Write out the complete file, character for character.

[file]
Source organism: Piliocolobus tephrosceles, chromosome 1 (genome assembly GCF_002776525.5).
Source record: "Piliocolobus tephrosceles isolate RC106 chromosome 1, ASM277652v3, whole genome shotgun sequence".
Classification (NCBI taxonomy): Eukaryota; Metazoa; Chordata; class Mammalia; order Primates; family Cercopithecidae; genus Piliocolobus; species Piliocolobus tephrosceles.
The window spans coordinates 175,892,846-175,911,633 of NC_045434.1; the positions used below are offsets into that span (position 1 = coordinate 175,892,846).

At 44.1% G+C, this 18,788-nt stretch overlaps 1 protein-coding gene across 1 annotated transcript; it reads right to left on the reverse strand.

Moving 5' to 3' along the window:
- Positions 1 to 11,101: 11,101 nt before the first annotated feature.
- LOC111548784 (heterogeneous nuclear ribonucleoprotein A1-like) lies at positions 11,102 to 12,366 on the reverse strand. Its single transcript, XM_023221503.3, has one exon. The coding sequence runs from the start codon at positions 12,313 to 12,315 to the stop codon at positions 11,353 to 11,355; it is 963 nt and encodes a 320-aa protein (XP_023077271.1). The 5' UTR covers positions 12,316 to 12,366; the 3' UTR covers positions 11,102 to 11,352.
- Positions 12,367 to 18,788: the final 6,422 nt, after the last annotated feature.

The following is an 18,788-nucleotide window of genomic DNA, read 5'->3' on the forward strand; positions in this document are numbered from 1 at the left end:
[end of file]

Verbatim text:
Source organism: Piliocolobus tephrosceles, chromosome 1 (genome assembly GCF_002776525.5).
Source record: "Piliocolobus tephrosceles isolate RC106 chromosome 1, ASM277652v3, whole genome shotgun sequence".
Classification (NCBI taxonomy): Eukaryota; Metazoa; Chordata; class Mammalia; order Primates; family Cercopithecidae; genus Piliocolobus; species Piliocolobus tephrosceles.
The window spans coordinates 175,892,846-175,911,633 of NC_045434.1; the positions used below are offsets into that span (position 1 = coordinate 175,892,846).

At 44.1% G+C, this 18,788-nt stretch overlaps 1 protein-coding gene across 1 annotated transcript; it reads right to left on the reverse strand.

Moving 5' to 3' along the window:
- Positions 1 to 11,101: 11,101 nt before the first annotated feature.
- LOC111548784 (heterogeneous nuclear ribonucleoprotein A1-like) lies at positions 11,102 to 12,366 on the reverse strand. Its single transcript, XM_023221503.3, has one exon. The coding sequence runs from the start codon at positions 12,313 to 12,315 to the stop codon at positions 11,353 to 11,355; it is 963 nt and encodes a 320-aa protein (XP_023077271.1). The 5' UTR covers positions 12,316 to 12,366; the 3' UTR covers positions 11,102 to 11,352.
- Positions 12,367 to 18,788: the final 6,422 nt, after the last annotated feature.

The following is an 18,788-nucleotide window of genomic DNA, read 5'->3' on the forward strand; positions in this document are numbered from 1 at the left end: